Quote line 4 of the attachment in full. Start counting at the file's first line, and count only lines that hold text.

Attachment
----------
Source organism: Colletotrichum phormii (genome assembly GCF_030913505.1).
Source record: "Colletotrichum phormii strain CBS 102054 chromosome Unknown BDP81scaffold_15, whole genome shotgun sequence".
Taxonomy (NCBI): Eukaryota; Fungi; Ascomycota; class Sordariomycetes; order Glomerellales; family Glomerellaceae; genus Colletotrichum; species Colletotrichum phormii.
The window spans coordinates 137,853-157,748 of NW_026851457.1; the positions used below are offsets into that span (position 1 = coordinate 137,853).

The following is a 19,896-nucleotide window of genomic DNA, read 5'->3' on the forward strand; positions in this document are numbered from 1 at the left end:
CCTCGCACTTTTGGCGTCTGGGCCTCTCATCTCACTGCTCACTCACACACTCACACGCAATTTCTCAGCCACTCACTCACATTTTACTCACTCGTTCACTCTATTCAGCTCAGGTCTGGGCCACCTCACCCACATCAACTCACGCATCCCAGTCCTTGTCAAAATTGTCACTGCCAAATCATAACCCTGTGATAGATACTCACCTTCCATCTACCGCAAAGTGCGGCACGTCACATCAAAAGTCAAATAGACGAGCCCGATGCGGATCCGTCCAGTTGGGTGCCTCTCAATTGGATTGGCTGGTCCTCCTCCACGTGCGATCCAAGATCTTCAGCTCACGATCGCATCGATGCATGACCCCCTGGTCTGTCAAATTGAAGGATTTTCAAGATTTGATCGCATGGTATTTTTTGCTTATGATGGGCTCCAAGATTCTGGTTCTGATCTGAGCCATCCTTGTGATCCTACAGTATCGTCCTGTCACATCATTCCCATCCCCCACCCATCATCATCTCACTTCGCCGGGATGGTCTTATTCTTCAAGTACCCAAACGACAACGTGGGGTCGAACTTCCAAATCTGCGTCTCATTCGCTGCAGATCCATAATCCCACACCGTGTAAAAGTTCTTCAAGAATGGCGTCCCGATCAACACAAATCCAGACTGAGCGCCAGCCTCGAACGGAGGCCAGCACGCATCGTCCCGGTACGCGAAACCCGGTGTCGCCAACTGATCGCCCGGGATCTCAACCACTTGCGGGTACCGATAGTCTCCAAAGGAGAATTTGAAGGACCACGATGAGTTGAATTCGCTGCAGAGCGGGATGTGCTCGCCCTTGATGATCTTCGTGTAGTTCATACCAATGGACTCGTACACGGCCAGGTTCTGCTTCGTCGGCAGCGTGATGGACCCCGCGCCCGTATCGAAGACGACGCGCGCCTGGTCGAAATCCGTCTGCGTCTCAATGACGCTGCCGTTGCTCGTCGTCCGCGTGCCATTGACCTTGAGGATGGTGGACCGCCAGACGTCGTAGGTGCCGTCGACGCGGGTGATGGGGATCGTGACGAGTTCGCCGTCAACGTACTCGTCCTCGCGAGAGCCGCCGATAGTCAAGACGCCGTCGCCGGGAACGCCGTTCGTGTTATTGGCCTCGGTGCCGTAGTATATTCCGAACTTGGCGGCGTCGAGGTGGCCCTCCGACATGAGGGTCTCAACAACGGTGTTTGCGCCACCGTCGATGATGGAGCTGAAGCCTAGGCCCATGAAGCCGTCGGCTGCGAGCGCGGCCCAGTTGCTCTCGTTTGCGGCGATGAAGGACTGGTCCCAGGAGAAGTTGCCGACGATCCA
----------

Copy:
The window spans coordinates 137,853-157,748 of NW_026851457.1; the positions used below are offsets into that span (position 1 = coordinate 137,853).